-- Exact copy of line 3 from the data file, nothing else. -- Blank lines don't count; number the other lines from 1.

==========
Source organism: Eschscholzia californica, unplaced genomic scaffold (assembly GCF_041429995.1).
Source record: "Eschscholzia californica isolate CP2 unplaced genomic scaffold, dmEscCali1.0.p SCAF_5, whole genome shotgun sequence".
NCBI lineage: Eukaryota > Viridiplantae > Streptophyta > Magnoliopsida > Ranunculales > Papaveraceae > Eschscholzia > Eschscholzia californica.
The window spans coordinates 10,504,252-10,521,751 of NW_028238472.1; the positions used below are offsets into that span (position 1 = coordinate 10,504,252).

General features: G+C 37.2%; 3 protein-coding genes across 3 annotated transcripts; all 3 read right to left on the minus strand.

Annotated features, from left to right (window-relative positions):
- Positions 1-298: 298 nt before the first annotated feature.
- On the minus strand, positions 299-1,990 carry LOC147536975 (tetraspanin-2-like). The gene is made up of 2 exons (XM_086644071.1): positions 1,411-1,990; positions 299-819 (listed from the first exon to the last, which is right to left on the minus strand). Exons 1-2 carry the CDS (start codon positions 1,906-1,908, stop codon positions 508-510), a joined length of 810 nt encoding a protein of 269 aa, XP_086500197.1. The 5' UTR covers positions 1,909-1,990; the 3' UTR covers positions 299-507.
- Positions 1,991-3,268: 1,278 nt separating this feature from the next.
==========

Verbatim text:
NCBI lineage: Eukaryota > Viridiplantae > Streptophyta > Magnoliopsida > Ranunculales > Papaveraceae > Eschscholzia > Eschscholzia californica.